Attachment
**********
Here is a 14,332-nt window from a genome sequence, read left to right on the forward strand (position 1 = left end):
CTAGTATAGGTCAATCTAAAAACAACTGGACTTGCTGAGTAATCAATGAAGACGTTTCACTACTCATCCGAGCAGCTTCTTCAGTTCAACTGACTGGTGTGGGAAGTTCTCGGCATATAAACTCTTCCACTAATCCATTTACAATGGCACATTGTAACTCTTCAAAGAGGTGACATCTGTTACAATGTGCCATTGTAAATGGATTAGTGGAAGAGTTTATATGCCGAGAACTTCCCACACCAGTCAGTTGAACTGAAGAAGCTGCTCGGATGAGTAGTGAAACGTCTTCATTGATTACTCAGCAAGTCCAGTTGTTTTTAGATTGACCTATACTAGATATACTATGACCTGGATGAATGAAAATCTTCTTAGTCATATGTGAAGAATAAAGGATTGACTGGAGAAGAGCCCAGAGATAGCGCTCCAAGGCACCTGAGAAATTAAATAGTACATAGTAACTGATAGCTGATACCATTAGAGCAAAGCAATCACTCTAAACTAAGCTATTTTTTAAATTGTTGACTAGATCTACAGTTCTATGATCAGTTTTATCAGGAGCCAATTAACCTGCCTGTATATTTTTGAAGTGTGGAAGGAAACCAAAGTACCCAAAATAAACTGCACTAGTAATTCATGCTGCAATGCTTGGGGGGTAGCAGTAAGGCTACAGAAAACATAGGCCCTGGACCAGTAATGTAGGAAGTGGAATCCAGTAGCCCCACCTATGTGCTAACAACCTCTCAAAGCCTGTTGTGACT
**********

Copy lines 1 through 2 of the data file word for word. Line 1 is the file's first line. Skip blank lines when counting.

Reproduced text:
Here is a 14,332-nt window from a genome sequence, read left to right on the forward strand (position 1 = left end):
CTAGTATAGGTCAATCTAAAAACAACTGGACTTGCTGAGTAATCAATGAAGACGTTTCACTACTCATCCGAGCAGCTTCTTCAGTTCAACTGACTGGTGTGGGAAGTTCTCGGCATATAAACTCTTCCACTAATCCATTTACAATGGCACATTGTAACTCTTCAAAGAGGTGACATCTGTTACAATGTGCCATTGTAAATGGATTAGTGGAAGAGTTTATATGCCGAGAACTTCCCACACCAGTCAGTTGAACTGAAGAAGCTGCTCGGATGAGTAGTGAAACGTCTTCATTGATTACTCAGCAAGTCCAGTTGTTTTTAGATTGACCTATACTAGATATACTATGACCTGGATGAATGAAAATCTTCTTAGTCATATGTGAAGAATAAAGGATTGACTGGAGAAGAGCCCAGAGATAGCGCTCCAAGGCACCTGAGAAATTAAATAGTACATAGTAACTGATAGCTGATACCATTAGAGCAAAGCAATCACTCTAAACTAAGCTATTTTTTAAATTGTTGACTAGATCTACAGTTCTATGATCAGTTTTATCAGGAGCCAATTAACCTGCCTGTATATTTTTGAAGTGTGGAAGGAAACCAAAGTACCCAAAATAAACTGCACTAGTAATTCATGCTGCAATGCTTGGGGGGTAGCAGTAAGGCTACAGAAAACATAGGCCCTGGACCAGTAATGTAGGAAGTGGAATCCAGTAGCCCCACCTATGTGCTAACAACCTCTCAAAGCCTGTTGTGACT